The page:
Antoni Puigverd – 18/01/2021
I haven’t listened to the radio or watched political television for five or six years: it was recommended to me by a good friend, concerned about my mental health. If a citizen takes politics seriously, the social gatherings destroy his nerves. That happened to me: the simplifications of reality, the plot demagoguery and the stridency of the confrontations between antagonistic positions made my day bitter. They depressed me more than I already am due to the labyrinthine situation we are experiencing. In theory, the gatherings were designed to promote political reflection. And so they were in a remote time.
I am talking about when, for example, Ernest Lluch, Baltasar Porcel, Pere Portabella and Francesc Sanuy, from very different ideological positions, but with a formidable background, cordially discussed any current pretext; And the same can be said of that other gathering that Lluch shared with Santiago Carrillo and Herrero de Miñón: cultured, highly experienced and reasonable people who, instead of fostering the sterile vice of confrontation, valued the fertilizing virtues of dialogue. But the gatherings gradually became an ideological boxing show, a rhetorical substitute for political warfare. The arguments gave way to the slogans that the communication cabinets send to the political show talks (vicars of a party, which protects them in the manner of a feudal lord with his vassals).
As a sport, politics manufactures more fanaticism than football
The spectacle of antagonistic social gatherings like Al Rojo Vivo or FAQS suited the two great beneficiaries of political polarization: the networks and the parties. If there are extravagances, exaggerations, exchanges of blows and screams, the show is more tempting and consequently accumulates more audience, more publicity, more business. Now, the parties also benefit from polarization. Fifteen years ago, the great problem of politics was civil passivity, abstention, the lack of harmony between politicians and citizens. But as a sport spectacle, politics has manufactured even more fanaticism than football. You cannot be surprised by the argument confusion around the Barça and Parliament elections. There are no differences even in the slogans. The astute Laporta sings: “We will do it again.” The antagonism was sweeping the nuances, made the balancing arguments disappear from radios and televisions. The talk show hosts, whose success depends on the audience, considered the leisurely talk show hosts obsolete, which did not simplify reality or did not respond to slogans. Reasonable and nuanced positions take more time, are difficult to argue, and cannot be compressed into an ideological pill. Moderation and argumentative slowness were cornered and replaced by radicalism, verbal reductionism and expressive speed.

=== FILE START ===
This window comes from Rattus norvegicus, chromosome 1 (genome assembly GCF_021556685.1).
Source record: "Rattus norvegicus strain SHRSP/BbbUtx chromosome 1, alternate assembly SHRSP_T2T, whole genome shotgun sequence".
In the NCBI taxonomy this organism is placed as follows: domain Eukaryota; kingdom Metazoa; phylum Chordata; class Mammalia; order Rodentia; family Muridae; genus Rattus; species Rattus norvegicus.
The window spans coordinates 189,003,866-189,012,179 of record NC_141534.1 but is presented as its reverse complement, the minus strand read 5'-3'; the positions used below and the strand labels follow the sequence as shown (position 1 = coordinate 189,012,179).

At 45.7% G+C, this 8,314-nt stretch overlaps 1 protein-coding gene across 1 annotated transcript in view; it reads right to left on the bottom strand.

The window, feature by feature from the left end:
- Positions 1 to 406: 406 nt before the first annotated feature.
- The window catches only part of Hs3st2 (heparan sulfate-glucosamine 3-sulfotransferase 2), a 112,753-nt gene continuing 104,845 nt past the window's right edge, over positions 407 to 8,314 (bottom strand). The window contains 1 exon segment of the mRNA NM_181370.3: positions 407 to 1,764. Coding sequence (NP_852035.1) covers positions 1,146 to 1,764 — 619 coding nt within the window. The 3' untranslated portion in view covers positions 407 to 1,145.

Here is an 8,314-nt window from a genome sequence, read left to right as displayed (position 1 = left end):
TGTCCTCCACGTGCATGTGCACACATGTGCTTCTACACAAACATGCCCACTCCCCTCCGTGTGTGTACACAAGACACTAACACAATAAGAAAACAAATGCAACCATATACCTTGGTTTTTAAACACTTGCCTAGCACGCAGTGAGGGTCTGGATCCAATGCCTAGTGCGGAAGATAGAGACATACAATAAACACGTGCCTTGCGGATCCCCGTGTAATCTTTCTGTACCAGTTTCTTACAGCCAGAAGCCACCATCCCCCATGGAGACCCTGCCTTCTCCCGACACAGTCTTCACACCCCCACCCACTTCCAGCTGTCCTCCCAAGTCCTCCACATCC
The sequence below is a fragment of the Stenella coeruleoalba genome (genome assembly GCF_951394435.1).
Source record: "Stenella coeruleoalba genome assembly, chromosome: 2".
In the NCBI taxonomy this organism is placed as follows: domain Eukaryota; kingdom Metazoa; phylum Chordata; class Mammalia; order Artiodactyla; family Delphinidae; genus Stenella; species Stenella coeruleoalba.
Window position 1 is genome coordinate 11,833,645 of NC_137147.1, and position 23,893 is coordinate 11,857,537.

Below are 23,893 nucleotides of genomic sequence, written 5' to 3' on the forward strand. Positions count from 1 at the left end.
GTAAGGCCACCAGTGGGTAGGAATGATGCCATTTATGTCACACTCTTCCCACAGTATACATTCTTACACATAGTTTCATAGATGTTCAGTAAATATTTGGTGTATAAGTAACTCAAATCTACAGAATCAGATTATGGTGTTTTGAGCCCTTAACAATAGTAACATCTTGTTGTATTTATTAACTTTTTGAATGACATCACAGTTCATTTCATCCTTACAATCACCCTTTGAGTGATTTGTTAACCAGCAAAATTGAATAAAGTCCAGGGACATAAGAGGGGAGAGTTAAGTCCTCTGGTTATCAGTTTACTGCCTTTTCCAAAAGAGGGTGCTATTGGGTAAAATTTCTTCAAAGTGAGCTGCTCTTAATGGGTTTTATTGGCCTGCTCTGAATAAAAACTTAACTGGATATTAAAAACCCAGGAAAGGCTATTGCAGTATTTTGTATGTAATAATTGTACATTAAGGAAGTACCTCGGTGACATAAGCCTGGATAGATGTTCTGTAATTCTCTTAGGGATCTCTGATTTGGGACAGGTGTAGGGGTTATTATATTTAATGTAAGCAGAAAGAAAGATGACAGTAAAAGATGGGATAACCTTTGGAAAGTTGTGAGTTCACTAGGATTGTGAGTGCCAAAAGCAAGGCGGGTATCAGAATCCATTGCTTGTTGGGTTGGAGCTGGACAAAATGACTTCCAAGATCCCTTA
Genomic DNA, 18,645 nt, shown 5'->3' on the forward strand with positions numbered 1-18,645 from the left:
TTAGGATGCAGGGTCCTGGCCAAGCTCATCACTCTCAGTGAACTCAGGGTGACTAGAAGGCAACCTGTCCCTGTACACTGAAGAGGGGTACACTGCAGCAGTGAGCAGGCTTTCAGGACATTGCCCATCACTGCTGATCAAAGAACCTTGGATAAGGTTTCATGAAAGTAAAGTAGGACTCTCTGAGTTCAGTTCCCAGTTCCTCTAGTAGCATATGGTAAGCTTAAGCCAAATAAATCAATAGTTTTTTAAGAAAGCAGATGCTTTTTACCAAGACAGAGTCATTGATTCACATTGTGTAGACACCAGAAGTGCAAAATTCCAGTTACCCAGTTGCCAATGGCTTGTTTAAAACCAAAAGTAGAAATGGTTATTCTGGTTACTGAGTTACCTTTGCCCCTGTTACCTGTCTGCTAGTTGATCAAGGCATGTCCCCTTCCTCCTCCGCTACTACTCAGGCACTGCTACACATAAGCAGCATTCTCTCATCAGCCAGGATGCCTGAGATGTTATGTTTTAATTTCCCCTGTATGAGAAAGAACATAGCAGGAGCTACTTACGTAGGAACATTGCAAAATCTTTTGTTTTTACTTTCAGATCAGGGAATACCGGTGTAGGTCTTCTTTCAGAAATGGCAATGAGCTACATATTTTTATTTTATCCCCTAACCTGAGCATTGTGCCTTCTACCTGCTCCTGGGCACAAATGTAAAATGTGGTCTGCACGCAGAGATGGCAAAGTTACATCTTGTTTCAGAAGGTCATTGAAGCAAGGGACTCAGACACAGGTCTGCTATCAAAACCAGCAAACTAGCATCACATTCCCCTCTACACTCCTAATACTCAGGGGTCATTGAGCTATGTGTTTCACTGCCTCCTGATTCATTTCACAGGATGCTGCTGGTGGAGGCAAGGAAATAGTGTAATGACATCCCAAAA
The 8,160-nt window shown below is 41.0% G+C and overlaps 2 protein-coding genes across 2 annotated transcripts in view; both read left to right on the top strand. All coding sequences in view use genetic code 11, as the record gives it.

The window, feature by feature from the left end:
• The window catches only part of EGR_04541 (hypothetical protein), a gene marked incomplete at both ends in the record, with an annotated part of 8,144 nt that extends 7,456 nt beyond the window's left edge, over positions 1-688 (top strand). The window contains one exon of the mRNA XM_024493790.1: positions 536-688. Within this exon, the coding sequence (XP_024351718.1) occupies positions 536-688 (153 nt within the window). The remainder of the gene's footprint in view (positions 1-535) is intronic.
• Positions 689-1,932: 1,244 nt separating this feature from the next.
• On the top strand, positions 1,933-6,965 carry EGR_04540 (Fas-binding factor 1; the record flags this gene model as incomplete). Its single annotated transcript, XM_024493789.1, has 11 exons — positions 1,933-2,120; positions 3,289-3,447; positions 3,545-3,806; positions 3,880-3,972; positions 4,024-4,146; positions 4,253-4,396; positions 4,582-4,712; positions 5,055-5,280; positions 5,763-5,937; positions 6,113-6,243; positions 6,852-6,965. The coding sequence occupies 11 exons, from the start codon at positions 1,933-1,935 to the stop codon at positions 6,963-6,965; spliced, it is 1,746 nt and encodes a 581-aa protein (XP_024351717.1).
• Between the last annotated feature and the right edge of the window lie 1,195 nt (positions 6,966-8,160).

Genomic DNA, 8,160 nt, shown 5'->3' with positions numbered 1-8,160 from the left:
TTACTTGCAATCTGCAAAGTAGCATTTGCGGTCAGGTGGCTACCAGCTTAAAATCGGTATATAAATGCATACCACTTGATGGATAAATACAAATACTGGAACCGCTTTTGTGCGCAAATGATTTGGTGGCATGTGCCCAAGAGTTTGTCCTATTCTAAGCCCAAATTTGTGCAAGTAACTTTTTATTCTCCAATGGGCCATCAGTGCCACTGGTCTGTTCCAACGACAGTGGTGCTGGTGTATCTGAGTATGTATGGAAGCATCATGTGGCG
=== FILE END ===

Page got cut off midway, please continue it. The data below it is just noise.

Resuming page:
Now that we have witnessed live a grotesque simulation of civil war in the democratic heart of America, the whole world laments the unstoppable rise of the conspiranoids and fanatics. But the follies of the political Trump would not have been possible without the success of the follies of the television showman Trump. Political polarization would not have been possible without networks like Fox, which have bombarded tension, lies and polarization for decades.
All Western societies are fractured (no matter the pretext: Brexit, Trump, vaccines, independence, civil war, immigration). Social networks (conventional or encrypted) are the uncontrollable instrument that fosters fanatical ideological and identity bubbles. But the foundations of the fracture were built by the mainstream media which, imitating American Fox, sold its democratic soul to the devil of the audience.